Wide ranging problems challenge the Balochistan government’s ability to provide help to flood affected people
n July and August last year, Balochistan witnessed one of the biggest natural disasters in recent times. The abnormal rainfalls followed by flash floods and aided by crumbling infrastructure and inefficient government response mechanisms wreaked havoc in the most impoverished province of the country. As the calendar moves to 2023, complaints from flood victims persist. Most are disappointed that they have not been taken care of in the aftermath of the floods.
According to situation reports of the National Disaster Management Authority (NDMA), last updated in November, 336 people died and 187 were wounded in the aftermath of the floods in Balochistan. There was an estimated loss of over half a million livestock; the locals have called it gross underestimation. More than 2,220 kilometres of roads were destroyed in the province. Around 350,000 houses were washed away. The floods were massive in terms of the devastation caused; the damage was unprecedented.
Winters in Balochistan are often harsh and flood victims living in temporary shelters will face a difficult situation. However, a majority of the flood victims in Balochistan are located in the Naseerabad division, which is not as cold as areas around Quetta.
Naseerabad, Jaffarabad and Sohbatpur districts of the Naseerabad division were the worst hit by floods. Six months later, the locals have a long list of complaints against the government. They say that they were provided much more help and assistance by the government in the 2010 floods, which had caused less damage.
Government officials interviewed by The News on Sunday do not agree with the claims. Officials say that the government has provided free wheat seed to small farmers across the province, which will be helpful in the cultivation of wheat in the ongoing season. Floods had swept away seed stockpiles in many places. This risked a severe shortage of wheat next year. The seed supplied by the government will contribute to keeping the wheat shortage to a manageable scale.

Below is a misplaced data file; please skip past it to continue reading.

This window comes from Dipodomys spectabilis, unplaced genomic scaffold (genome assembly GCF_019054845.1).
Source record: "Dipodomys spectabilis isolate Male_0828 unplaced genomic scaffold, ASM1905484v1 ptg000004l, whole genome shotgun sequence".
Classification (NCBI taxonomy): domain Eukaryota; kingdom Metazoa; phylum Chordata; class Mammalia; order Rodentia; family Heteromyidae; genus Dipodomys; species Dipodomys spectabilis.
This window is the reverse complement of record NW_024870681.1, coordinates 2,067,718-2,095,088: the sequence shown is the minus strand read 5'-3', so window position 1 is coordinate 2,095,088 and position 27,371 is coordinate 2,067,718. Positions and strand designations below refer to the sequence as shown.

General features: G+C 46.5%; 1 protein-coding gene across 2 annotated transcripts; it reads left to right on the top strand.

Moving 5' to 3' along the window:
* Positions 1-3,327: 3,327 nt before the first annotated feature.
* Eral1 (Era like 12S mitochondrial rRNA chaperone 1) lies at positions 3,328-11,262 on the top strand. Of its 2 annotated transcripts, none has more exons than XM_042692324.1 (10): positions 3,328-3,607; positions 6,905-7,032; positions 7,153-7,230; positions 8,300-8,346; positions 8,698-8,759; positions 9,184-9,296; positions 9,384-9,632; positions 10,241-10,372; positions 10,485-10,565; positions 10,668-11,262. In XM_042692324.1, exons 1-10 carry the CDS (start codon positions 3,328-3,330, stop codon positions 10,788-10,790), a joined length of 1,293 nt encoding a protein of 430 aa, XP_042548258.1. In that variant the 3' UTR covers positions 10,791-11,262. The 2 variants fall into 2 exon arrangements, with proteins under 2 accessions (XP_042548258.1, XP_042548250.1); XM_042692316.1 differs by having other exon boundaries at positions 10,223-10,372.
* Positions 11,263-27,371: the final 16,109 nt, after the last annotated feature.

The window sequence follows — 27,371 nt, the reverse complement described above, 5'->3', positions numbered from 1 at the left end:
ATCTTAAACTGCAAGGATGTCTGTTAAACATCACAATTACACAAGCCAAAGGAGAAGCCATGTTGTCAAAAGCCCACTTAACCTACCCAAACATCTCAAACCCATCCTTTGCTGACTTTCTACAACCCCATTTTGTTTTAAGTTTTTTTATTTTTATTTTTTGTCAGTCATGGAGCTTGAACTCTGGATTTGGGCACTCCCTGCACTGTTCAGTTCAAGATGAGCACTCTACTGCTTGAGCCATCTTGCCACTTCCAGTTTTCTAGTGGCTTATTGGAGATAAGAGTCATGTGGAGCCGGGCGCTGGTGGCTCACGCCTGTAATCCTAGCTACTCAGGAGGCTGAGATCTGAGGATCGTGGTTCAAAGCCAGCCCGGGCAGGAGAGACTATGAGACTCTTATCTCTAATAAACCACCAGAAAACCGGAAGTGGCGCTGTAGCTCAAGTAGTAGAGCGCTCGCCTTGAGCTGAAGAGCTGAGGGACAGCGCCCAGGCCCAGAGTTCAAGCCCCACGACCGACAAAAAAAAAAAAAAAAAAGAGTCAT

Officials admit that some parts of the Naseerabad division remain inundated. They say that water in the Naseerabad region will take a long time to recede. Some expect the land to be dry in May. They say, however, that farm land in only a few union councils is now under stagnant water. Some officials say reports of huge volumes of flood water inundating farm land are exaggerated.
Meanwhile, the provincial government is facing a financial crunch on account of imprudent spending and delays in the release of federal transfers. This has left the government with limited resources to help flood victims. As a result, there has been little rehabilitation and reconstruction actively carried out by the government. The government had apparently expected more assistance from foreign donors, which did not come through.
To fill the vacuum to an extent, the government has requested local NGOs to help the flood victims. The NGOs are working in several parts of the Naseerabad division and providing relief and rehabilitation in the form of food rations, clothing and materials for house construction. However, there are only a limited number of NGOs that can provide such help and they are catering to a relatively small section of the flood victims. This leaves the needs of a majority of flood victims unmet.
Additionally, inefficiency in government systems is aggravating the situation. Initially, when the NGOs arrived in the Naseerabad division for relief work, the government stopped some of them from undertaking work without first getting permission from the deputy commissioner. This action, some say, was taken to control the activities of the NGOs and influence their geographical area selection for relief work for political considerations. This delayed relief work by some aid agencies.
The government also undertook a damage assessment in every district of the province. People were asked to appear before the assessment committees and file claims for damages, which could then be used to assess the extent of damage and provision of relief accordingly. The assessment committees have completed their work but the final report is pending. The delay has paralysed the rehabilitation work of not only the government departments but also private philanthropists and NGOs. Likewise, the government has announced to provide cash compensation for flood affected but the promised compensation has not reached the people.
The fundamental flaws in the disaster mitigation and response system in the province remain the main issue. There is a Provincial Disaster Management Authority with a significant budget but it lacks planning, accountability and direction. This prevents it from providing meaningful help to those who need it. In the short run, the government needs to provide immediate relief and assistance to flood victims. In the long run, it should also improve its disaster response mechanisms.
The writer is a journalist covering Balochistan, CPEC, politics and economy. He can be reached on twitter @iAdnanAamir